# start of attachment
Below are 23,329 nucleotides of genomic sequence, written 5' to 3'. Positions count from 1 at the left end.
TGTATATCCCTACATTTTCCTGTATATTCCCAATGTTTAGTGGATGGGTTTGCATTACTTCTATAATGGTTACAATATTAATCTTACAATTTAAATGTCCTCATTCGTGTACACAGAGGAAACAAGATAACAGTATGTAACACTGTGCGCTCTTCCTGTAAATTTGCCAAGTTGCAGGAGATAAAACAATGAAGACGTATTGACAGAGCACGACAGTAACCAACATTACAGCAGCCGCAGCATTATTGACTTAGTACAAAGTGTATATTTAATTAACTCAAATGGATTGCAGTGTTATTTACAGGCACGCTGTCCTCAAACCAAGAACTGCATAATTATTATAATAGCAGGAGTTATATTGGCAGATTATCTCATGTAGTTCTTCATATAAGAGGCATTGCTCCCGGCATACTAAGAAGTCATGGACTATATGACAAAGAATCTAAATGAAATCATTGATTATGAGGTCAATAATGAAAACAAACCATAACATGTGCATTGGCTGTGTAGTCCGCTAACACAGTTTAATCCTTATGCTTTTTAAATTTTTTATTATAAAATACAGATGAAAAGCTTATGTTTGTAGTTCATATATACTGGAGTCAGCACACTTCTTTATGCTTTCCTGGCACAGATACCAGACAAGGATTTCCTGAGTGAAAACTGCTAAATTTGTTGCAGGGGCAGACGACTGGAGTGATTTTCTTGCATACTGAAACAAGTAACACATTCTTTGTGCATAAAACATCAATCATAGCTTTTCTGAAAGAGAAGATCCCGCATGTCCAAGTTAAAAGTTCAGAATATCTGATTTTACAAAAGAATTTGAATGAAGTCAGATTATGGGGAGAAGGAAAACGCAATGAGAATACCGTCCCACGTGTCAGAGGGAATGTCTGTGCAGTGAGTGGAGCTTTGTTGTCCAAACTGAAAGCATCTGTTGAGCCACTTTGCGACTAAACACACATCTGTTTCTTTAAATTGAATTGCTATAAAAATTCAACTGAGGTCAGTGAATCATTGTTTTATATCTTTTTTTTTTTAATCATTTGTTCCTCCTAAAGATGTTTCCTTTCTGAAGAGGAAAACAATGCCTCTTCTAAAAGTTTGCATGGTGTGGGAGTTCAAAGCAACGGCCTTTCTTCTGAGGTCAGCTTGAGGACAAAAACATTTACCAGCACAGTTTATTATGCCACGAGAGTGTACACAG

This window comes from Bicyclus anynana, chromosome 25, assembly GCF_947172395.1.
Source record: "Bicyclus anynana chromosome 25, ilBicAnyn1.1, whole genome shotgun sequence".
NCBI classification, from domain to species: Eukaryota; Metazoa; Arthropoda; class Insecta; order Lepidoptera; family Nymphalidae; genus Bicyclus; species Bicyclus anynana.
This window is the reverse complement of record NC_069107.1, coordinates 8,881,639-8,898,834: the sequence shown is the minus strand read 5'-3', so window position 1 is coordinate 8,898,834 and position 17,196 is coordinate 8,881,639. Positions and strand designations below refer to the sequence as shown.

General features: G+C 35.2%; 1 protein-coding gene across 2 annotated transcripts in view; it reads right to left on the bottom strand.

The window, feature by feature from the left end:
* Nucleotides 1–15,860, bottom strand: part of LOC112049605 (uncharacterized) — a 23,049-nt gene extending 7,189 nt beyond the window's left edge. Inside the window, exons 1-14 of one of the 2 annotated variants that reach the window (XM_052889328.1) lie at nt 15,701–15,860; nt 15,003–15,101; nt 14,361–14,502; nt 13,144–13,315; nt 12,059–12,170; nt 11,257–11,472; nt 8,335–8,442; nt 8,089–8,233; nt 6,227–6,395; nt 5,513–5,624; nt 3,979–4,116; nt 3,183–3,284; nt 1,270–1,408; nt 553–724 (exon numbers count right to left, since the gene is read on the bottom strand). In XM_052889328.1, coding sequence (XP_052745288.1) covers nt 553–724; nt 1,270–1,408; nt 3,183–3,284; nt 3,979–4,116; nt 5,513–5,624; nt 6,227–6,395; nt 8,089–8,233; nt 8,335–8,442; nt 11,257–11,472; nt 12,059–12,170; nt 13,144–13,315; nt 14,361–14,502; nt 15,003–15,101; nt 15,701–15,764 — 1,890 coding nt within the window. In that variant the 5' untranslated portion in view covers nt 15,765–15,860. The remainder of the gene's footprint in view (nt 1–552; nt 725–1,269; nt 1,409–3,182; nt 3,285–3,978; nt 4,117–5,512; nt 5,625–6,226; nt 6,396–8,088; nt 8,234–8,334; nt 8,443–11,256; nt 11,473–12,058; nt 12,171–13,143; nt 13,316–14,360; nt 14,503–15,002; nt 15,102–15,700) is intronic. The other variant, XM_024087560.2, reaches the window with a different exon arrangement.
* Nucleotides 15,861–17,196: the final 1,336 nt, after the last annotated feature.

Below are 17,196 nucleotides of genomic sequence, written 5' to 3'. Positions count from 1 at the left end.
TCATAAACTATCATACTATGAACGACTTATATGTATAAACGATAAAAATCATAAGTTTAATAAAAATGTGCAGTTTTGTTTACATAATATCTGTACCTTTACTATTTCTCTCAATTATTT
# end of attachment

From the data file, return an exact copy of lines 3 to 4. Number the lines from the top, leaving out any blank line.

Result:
This window comes from Bicyclus anynana, chromosome 25, assembly GCF_947172395.1.
Source record: "Bicyclus anynana chromosome 25, ilBicAnyn1.1, whole genome shotgun sequence".